Standard Interpretations - Table of Contents Standard Interpretations - Table of Contents
• Standard Number: 1910.303(b)(2); 1910.303; 1910.304(b)(2); 1910.304; 1910.305(g)(1); 1910.305


November 18, 2002

Wade R. Abnett, ASP
Senior Safety Engineer
Middle River Aircraft Systems
103 Chesapeake Park Plaza
Baltimore, MD 21220

Dear Mr. Abnett:

Thank you for your October 22, 2001 letter to the Occupational Safety and Health Administration (OSHA). This letter constitutes OSHA's interpretation only of the requirements discussed and may not be applicable to any questions not delineated within your original correspondence. You had concerns regarding an OSHA interpretation letter, "The use of power strips" addressed to Mr. Rick Cee, Chairperson, OSHA, Salt Lake City Technical Center, dated June 11, 1993. This letter has been removed from OSHA's website and is no longer considered current. We apologize for the delay in responding to your request.

Question: What is the current compliance status on the use of "power strips"?

Reply: "Power strips" (as they are most commonly referred to) "Surge/Spike Protectors" or "Portable Outlets," typically consist of several components, such as multiple electrical receptacles, on/off power switch, circuit breaker, and a grounded flexible power cord. One nationally recognized testing laboratory, Underwriters Laboratories (UL), refers to power strips as Relocatable Power Taps (RPTs) and, in its "General Information for Electrical Equipment Directory" (sometimes called the UL white book or UL Directory), describes RPTs as "relocatable multiple outlet extensions of a branch circuit to supply laboratory equipment, home workshops, home movie lighting controls, musical instrumentation, and to provide outlet receptacles for computers, audio and video equipment and other equipment." Power strips may contain other electronic components intended to provide electrical noise filtering or surge protection. UL defines and lists such devices in UL 1283, Standard for Electromagnetic Interference Filters and UL 1449, Transient Voltage Surge Suppressors (TVSS); TVSSs are dual-listed by UL and meet the requirements of UL 1363, Relocatable Power Taps.

OSHA's standard at 29 CFR §1910.303(b)(2), Installation and use, requires that "Listed or labeled equipment shall be installed and used in accordance with any instructions included in the listing or labeling." Manufacturers and nationally recognized testing laboratories determine the proper uses for power strips. For example, the UL Directory contains instructions that require UL-listed RPTs to be directly connected to a permanently installed branch circuit receptacle; they are not to be series-connected to other RPTs or connected to extension cords. UL also specifies that RPTs are not intended for use at construction sites and similar locations.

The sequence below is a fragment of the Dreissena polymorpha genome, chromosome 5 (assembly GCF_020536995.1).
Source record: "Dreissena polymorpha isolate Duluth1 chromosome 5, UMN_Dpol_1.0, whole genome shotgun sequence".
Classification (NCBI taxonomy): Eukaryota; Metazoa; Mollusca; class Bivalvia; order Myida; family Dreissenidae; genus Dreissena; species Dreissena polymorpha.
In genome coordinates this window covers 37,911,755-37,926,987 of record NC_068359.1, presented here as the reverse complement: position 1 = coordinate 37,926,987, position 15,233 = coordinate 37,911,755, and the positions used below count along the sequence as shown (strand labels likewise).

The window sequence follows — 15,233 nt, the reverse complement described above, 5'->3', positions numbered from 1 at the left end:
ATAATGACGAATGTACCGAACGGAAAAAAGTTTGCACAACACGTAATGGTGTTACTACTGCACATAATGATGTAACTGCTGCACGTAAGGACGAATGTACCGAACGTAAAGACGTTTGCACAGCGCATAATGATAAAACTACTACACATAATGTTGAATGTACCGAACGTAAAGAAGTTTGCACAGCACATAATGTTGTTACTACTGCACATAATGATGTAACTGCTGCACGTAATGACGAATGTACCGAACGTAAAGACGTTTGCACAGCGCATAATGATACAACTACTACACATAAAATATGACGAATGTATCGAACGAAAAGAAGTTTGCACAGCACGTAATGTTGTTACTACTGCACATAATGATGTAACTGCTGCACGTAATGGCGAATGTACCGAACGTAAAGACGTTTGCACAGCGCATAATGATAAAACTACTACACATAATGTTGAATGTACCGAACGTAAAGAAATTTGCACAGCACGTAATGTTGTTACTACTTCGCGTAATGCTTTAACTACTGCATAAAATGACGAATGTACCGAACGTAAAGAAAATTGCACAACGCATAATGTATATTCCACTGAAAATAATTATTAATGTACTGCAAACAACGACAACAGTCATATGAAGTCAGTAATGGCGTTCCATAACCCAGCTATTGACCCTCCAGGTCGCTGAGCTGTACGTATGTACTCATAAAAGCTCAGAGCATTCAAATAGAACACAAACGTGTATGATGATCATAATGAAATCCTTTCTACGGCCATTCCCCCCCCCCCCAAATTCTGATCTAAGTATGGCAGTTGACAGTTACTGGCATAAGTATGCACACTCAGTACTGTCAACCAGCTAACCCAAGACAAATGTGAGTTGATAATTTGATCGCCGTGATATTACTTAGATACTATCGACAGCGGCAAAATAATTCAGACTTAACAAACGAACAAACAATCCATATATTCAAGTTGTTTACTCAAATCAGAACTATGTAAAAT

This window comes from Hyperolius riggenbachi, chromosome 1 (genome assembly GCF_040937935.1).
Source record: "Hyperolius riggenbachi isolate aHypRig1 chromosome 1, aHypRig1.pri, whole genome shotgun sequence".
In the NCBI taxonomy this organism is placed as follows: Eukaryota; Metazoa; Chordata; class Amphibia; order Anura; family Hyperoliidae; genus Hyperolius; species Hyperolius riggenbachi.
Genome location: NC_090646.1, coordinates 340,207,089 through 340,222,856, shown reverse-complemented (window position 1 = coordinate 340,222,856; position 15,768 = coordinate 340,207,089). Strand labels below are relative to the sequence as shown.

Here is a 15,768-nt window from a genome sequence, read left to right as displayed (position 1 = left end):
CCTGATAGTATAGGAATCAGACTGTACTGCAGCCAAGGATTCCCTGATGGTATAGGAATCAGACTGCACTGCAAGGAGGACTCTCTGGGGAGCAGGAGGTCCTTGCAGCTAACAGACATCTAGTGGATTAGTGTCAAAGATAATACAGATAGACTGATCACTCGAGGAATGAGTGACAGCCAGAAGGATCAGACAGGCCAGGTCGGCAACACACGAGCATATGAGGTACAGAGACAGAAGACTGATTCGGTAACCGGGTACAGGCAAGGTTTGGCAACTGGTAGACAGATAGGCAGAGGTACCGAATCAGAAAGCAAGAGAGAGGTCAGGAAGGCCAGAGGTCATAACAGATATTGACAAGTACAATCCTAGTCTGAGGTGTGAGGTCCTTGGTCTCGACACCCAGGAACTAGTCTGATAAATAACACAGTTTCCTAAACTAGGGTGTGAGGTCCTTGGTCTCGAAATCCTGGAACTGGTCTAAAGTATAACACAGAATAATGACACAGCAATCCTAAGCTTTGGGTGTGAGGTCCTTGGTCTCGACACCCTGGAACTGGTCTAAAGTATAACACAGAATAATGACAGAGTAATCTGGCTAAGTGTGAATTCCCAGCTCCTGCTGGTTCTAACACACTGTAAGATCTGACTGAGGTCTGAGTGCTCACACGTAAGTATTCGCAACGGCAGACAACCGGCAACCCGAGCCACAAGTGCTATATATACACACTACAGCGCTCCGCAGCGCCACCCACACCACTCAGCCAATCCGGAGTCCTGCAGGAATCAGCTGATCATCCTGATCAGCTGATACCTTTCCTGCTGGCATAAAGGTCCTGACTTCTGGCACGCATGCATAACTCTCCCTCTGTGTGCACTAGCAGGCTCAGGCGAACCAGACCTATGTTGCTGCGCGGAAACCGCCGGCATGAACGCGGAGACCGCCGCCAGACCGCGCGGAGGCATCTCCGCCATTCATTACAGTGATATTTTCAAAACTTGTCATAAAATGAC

Power strips are designed for use with a number of low-powered loads, such as computers, peripherals, or audio/video components. Power loads are addressed by 29 CFR §1910.304(b)(2), Outlet devices: "Outlet devices shall have an ampere rating not less than the load to be served." Power strips are not designed for high power loads such as space heaters, refrigerators and microwave ovens, which can easily exceed the recommended ampere ratings on many power strips. They must also meet the requirements of §1910.305(g)(1), Use of flexible cords and cables. For example, the flexible power cord is not to be routed through walls, windows, ceilings, floors, or similar openings.

Thank you for your interest in occupational safety and health. We hope you find this information helpful. OSHA requirements are set by statute, standards and regulations. Our interpretation letters explain these requirements and how they apply to particular circumstances, but they cannot create additional employer obligations. This letter constitutes OSHA's interpretation of the requirements discussed. Note that our enforcement guidance may be affected by changes to OSHA rules. Also, from time to time we update our guidance in response to new information.

To keep apprised of such developments, you can consult OSHA's website at
http://www.osha.gov/. If you have any further questions, please feel free to contact the Office of General Industry Enforcement at (202) 693-1850.

Sincerely,



Richard E. Fairfax, Director
Directorate of Enforcement Programs



Standard Interpretations - Table of Contents Standard Interpretations - Table of Contents